When you sit down with something that falls into the genre of role-playing games, how much of a role are you willing to play? Are you simply sitting down to walk around, explore a bit, talk to some folks, get an idea of where to walk to next, and fight some monsters on the way to getting there? This has been the template for the role-playing game since, oh, about the time Dragon Warrior hit the NES. Countless role-playing games have toyed with the formula in various ways, but for the most part, that’s what you’re getting.
Still, the very name assigned to the genre of role-playing titles suggests that such games could encompass so much more. Shin Megami Tensei: Persona 3, originally released midway through last year, explores one of the ways in which role-playing can go beyond battling monsters and engaging in inane dialogue with characters that’ll be dead in a plot point or two anyway. Namely, Persona 3 forces you to play the part of a high schooler, with all of the stress, angst, and complex social balancing that such a role would imply.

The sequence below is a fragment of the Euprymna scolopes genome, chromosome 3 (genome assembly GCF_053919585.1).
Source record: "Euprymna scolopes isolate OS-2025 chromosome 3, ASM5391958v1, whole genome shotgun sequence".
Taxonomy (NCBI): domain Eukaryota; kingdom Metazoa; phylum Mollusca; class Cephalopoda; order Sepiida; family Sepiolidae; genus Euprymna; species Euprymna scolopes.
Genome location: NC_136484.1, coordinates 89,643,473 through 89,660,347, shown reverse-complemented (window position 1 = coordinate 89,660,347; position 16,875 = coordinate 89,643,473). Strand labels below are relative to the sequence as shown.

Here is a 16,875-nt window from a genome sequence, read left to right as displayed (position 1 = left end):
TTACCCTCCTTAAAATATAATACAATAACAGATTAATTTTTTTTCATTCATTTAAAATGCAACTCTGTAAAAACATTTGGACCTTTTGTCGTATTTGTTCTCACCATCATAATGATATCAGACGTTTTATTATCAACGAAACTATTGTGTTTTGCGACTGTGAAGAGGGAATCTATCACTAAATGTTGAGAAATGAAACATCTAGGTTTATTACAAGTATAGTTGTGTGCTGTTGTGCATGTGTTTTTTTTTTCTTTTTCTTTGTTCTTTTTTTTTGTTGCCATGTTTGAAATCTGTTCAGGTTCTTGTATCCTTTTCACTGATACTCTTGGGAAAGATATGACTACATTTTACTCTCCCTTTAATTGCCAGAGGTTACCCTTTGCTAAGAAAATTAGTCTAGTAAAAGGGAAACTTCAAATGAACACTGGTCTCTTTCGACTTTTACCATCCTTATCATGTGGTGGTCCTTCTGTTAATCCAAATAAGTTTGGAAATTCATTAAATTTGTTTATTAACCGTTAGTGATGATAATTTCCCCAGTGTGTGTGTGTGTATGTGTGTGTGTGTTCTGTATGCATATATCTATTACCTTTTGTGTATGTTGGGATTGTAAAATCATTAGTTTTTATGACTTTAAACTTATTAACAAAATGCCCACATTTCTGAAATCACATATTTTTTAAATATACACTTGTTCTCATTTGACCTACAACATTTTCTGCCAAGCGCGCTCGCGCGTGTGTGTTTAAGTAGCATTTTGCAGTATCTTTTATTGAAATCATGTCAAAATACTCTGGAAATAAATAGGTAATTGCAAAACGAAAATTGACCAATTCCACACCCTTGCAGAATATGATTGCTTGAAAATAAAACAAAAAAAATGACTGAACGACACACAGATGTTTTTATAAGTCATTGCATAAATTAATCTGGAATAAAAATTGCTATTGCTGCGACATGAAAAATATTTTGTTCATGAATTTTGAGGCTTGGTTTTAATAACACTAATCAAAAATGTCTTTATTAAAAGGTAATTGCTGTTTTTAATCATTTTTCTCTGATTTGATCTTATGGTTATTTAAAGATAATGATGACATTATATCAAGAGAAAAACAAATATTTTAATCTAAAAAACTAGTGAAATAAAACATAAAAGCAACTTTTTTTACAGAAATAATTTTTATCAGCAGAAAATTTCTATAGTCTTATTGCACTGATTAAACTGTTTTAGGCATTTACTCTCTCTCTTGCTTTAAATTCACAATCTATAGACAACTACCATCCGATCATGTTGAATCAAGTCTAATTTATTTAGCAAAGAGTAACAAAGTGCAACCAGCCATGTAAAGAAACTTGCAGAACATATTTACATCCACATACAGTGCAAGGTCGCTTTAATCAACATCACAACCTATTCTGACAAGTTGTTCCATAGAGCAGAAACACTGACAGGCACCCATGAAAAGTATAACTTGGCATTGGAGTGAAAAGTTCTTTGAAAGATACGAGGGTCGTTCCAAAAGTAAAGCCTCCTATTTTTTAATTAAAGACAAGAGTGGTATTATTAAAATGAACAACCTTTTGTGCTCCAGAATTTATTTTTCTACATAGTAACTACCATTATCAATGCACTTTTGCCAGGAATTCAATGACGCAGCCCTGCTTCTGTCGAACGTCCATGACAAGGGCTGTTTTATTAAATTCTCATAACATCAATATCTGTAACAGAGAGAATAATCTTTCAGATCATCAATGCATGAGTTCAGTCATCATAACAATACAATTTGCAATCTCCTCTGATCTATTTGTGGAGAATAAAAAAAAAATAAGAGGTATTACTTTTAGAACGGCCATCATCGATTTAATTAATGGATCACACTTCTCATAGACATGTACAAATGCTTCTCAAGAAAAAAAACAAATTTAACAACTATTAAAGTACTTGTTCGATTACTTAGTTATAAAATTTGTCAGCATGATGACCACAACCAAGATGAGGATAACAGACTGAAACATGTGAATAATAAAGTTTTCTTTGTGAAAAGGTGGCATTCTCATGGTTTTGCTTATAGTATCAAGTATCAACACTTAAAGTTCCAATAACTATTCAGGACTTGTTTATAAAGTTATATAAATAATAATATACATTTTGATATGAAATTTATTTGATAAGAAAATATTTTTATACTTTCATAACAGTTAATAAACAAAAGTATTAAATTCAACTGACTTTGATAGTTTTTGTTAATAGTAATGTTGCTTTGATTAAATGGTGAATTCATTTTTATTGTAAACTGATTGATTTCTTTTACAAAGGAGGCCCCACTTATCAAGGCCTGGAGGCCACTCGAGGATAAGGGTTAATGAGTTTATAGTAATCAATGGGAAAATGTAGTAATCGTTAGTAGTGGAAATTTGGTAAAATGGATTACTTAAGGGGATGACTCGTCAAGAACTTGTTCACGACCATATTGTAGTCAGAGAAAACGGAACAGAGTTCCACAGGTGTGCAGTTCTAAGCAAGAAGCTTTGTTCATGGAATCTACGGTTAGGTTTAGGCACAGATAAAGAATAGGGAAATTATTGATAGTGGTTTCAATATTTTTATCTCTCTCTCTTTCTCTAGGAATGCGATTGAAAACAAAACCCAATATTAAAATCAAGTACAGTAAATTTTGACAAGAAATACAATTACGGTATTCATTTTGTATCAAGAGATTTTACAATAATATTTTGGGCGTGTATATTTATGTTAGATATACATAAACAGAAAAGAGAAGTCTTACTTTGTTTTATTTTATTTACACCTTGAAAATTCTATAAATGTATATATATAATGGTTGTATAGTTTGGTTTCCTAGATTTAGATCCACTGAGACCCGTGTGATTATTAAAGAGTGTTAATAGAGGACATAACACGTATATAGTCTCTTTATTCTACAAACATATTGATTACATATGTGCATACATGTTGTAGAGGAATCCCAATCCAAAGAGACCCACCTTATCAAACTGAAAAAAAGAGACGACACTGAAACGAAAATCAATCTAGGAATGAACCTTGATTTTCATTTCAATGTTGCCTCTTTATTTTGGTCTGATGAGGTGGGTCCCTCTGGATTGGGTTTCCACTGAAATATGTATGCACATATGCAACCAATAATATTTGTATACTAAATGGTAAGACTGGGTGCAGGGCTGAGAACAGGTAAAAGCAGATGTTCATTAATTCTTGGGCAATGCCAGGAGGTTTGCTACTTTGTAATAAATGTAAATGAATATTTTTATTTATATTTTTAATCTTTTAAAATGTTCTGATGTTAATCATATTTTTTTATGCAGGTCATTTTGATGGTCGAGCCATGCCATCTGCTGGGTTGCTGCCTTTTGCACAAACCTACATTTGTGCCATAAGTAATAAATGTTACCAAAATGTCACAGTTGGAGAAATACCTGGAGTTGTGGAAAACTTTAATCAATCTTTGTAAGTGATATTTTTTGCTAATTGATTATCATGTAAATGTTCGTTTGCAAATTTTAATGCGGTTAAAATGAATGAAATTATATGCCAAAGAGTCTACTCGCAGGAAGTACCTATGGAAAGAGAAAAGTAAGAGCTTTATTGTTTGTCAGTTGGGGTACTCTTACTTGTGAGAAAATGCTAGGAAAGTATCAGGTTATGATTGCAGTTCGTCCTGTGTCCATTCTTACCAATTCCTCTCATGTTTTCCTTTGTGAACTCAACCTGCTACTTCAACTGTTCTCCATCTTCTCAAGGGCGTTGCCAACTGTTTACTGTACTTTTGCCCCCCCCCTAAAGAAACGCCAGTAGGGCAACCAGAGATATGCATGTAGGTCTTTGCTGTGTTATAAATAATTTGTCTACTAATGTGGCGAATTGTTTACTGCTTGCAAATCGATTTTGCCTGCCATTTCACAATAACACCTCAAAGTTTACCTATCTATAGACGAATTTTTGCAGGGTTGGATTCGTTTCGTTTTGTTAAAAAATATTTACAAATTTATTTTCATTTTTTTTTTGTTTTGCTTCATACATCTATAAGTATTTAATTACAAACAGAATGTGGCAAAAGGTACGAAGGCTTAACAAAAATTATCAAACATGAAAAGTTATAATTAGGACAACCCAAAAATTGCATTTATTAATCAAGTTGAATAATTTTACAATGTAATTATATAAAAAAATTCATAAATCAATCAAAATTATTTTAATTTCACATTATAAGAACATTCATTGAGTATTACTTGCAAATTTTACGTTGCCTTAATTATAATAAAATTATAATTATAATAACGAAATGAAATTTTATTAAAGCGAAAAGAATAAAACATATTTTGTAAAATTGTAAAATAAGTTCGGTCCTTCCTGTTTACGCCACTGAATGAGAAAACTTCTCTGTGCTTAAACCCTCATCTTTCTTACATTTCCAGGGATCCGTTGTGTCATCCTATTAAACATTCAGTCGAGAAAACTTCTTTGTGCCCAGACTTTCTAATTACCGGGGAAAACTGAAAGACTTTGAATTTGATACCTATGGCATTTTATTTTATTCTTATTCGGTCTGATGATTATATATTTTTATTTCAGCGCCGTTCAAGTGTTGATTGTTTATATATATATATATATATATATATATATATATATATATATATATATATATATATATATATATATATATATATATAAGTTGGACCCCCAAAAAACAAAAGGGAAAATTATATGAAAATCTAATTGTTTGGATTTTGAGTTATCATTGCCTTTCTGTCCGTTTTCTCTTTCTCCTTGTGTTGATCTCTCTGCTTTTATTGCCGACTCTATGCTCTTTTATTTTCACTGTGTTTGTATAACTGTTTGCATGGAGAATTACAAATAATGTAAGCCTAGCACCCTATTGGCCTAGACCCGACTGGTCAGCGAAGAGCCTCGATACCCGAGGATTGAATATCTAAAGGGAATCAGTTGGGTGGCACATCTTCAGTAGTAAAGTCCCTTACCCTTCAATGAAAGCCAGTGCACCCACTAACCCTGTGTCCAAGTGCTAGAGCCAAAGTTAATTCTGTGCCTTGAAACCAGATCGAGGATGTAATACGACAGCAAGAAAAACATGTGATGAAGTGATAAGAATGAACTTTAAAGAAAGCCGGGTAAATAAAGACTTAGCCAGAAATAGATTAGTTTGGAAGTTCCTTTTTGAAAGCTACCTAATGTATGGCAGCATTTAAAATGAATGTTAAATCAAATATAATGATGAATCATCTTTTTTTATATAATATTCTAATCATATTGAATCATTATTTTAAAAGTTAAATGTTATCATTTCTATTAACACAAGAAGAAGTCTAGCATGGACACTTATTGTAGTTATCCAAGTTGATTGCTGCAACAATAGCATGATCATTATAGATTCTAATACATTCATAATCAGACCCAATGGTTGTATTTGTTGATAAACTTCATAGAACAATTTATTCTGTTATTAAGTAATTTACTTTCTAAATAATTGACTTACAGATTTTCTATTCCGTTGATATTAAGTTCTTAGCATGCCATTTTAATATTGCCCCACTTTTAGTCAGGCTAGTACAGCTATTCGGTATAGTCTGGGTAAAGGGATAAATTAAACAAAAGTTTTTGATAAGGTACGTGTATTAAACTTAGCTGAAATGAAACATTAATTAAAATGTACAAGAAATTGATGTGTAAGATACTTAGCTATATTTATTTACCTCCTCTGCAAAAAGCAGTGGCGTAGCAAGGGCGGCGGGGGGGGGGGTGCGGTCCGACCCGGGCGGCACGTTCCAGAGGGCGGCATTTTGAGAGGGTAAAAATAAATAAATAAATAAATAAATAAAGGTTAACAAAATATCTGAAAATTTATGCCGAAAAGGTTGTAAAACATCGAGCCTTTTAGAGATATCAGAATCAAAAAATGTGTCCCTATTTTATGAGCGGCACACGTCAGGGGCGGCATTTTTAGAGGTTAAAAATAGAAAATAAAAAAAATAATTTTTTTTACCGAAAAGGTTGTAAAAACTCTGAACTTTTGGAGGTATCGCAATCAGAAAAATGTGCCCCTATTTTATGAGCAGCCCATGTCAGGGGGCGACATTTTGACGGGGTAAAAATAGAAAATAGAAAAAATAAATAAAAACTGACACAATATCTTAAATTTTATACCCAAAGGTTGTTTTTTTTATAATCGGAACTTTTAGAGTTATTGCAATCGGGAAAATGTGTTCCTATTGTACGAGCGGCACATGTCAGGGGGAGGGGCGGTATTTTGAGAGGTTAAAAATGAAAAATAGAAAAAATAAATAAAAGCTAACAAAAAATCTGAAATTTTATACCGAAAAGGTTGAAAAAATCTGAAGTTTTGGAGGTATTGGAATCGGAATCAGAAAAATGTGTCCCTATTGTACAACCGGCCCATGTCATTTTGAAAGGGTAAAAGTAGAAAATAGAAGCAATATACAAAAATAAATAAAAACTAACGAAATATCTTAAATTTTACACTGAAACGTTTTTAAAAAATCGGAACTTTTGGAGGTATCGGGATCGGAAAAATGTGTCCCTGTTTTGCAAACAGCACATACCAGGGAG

Think about this dichotomy:
On one hand, there is a 25th hour in every day, during which the majority of the general population transmogrifies into a coffin, while the very, very few who don’t are left to fend for themselves against evil little (and, sometimes, not so little) beasts called shadows. Your protagonist is one of those very few, summoned to a school at which a few more of these same special types happen to reside. As one of this chosen few, it also so happens that you are able to summon “personas” at will; basically, these are pieces of your soul that can be unleashed on unsuspecting “shadows” (the baddies, of course) or used to heal yourself and your friends. Oh, and you basically shoot yourself in the head with a big ol’ gun to evoke these personas. In order to ultimately vanquish the shadows, you must uncover the secret of Tartarus, a tremendous, twisty, ever-changing tower that crops up in place of the local high school during that 25th hour. It’s a very dark, but absorbing world you inhabit, and it’s easy to want to learn more about what the hell is going on.